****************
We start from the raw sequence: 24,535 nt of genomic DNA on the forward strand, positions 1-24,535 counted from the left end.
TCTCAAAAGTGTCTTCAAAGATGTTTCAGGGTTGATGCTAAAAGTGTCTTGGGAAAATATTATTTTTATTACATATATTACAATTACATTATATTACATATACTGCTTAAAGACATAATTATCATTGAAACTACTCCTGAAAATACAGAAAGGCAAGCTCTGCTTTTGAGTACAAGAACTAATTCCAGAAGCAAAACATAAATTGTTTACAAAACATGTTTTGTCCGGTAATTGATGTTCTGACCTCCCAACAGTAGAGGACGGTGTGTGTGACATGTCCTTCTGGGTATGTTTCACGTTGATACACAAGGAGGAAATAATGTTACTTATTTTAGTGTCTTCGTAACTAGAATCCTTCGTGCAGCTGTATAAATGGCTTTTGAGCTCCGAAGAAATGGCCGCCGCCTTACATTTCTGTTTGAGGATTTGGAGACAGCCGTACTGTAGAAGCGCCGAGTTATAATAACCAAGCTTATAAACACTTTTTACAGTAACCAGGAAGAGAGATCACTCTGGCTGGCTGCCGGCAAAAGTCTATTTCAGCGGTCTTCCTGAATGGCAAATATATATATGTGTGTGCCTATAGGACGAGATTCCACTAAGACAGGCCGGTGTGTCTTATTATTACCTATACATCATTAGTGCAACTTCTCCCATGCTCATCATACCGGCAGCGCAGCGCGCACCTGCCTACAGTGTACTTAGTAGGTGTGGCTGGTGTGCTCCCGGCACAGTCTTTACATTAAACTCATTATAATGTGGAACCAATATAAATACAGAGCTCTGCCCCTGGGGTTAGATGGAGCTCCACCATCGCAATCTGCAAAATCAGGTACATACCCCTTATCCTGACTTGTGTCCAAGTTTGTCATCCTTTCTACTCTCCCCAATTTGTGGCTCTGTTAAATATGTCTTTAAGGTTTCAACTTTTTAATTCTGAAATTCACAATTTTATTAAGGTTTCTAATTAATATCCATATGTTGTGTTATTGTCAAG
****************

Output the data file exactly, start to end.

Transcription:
We start from the raw sequence: 24,535 nt of genomic DNA on the forward strand, positions 1-24,535 counted from the left end.
TCTCAAAAGTGTCTTCAAAGATGTTTCAGGGTTGATGCTAAAAGTGTCTTGGGAAAATATTATTTTTATTACATATATTACAATTACATTATATTACATATACTGCTTAAAGACATAATTATCATTGAAACTACTCCTGAAAATACAGAAAGGCAAGCTCTGCTTTTGAGTACAAGAACTAATTCCAGAAGCAAAACATAAATTGTTTACAAAACATGTTTTGTCCGGTAATTGATGTTCTGACCTCCCAACAGTAGAGGACGGTGTGTGTGACATGTCCTTCTGGGTATGTTTCACGTTGATACACAAGGAGGAAATAATGTTACTTATTTTAGTGTCTTCGTAACTAGAATCCTTCGTGCAGCTGTATAAATGGCTTTTGAGCTCCGAAGAAATGGCCGCCGCCTTACATTTCTGTTTGAGGATTTGGAGACAGCCGTACTGTAGAAGCGCCGAGTTATAATAACCAAGCTTATAAACACTTTTTACAGTAACCAGGAAGAGAGATCACTCTGGCTGGCTGCCGGCAAAAGTCTATTTCAGCGGTCTTCCTGAATGGCAAATATATATATGTGTGTGCCTATAGGACGAGATTCCACTAAGACAGGCCGGTGTGTCTTATTATTACCTATACATCATTAGTGCAACTTCTCCCATGCTCATCATACCGGCAGCGCAGCGCGCACCTGCCTACAGTGTACTTAGTAGGTGTGGCTGGTGTGCTCCCGGCACAGTCTTTACATTAAACTCATTATAATGTGGAACCAATATAAATACAGAGCTCTGCCCCTGGGGTTAGATGGAGCTCCACCATCGCAATCTGCAAAATCAGGTACATACCCCTTATCCTGACTTGTGTCCAAGTTTGTCATCCTTTCTACTCTCCCCAATTTGTGGCTCTGTTAAATATGTCTTTAAGGTTTCAACTTTTTAATTCTGAAATTCACAATTTTATTAAGGTTTCTAATTAATATCCATATGTTGTGTTATTGTCAAG